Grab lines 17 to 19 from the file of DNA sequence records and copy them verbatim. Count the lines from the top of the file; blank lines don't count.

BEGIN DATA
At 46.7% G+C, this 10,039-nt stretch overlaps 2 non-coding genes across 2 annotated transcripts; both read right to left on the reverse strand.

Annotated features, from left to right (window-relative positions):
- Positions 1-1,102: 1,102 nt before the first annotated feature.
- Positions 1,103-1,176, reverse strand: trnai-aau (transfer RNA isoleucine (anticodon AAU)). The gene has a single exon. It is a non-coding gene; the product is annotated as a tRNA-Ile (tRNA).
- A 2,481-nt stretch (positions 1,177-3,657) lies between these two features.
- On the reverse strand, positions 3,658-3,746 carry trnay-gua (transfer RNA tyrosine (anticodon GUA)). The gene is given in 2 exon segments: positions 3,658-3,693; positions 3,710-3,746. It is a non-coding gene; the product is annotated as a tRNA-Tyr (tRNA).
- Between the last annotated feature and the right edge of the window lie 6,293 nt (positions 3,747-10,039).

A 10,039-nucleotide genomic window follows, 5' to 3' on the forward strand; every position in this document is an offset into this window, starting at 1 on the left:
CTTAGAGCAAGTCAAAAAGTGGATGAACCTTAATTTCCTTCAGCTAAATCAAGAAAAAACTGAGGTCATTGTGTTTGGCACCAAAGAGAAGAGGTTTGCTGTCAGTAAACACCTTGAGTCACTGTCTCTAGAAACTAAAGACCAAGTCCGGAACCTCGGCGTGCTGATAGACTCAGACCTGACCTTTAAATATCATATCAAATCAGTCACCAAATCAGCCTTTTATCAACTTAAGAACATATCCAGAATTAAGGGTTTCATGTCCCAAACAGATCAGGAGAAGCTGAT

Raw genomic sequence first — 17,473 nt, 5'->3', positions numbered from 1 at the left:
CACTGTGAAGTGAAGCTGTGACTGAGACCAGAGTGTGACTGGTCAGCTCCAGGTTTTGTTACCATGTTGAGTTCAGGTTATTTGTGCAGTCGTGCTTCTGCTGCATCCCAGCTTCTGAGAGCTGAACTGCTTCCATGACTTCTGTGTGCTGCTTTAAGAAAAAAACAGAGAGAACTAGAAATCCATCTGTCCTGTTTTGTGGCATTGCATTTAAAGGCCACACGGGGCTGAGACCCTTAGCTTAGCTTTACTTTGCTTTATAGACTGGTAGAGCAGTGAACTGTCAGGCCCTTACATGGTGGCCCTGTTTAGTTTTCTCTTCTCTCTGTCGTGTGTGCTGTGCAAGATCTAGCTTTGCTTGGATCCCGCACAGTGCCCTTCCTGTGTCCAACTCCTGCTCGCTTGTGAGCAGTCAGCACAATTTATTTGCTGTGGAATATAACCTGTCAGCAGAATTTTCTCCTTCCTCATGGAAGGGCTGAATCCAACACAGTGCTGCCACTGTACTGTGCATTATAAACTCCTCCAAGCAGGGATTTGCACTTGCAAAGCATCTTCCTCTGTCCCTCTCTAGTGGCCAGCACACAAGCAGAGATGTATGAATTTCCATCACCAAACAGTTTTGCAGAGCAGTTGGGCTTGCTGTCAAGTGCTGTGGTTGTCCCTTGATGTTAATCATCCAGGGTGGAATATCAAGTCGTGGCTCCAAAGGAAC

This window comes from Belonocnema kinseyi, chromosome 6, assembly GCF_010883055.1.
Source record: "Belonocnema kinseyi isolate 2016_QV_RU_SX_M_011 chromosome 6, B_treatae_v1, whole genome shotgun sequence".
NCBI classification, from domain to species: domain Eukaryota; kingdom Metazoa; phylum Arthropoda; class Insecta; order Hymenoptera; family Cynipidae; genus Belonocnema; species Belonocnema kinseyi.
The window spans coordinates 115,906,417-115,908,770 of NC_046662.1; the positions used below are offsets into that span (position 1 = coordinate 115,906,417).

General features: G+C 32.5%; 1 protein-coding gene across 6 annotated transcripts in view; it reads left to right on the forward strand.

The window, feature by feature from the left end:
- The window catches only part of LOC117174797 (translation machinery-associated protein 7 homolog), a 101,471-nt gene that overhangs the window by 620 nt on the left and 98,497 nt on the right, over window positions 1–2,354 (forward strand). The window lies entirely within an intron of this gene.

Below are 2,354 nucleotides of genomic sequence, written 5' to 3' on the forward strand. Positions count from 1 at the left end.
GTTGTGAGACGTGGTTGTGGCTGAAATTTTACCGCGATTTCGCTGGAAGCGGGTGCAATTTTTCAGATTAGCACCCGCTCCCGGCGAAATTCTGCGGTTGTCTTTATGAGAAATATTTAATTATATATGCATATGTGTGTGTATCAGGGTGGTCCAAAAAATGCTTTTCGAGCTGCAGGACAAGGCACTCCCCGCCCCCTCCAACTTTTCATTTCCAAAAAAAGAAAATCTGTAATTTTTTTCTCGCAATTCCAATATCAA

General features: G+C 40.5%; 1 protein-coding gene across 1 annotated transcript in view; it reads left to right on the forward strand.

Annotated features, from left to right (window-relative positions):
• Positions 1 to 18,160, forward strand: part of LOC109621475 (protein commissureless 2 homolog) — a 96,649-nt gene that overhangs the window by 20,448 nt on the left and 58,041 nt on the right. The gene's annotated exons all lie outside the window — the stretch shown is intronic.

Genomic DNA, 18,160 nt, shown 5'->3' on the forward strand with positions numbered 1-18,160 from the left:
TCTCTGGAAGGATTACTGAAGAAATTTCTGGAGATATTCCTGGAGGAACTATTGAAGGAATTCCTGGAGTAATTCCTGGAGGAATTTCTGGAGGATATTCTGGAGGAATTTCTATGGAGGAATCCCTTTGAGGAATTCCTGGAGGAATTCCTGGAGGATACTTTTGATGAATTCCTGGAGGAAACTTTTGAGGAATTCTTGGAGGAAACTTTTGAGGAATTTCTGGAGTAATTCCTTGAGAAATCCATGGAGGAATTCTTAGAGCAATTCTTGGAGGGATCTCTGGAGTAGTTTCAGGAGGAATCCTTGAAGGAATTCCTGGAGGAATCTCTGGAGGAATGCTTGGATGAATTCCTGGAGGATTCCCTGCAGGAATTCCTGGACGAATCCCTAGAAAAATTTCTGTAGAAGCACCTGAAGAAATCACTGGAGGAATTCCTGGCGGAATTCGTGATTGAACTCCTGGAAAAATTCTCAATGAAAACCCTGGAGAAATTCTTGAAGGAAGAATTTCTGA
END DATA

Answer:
The window, feature by feature from the left end:
- The window catches only part of LOC117174797 (translation machinery-associated protein 7 homolog), a 101,471-nt gene that overhangs the window by 620 nt on the left and 98,497 nt on the right, over window positions 1–2,354 (forward strand). The window lies entirely within an intron of this gene.

Below are 2,354 nucleotides of genomic sequence, written 5' to 3' on the forward strand. Positions count from 1 at the left end.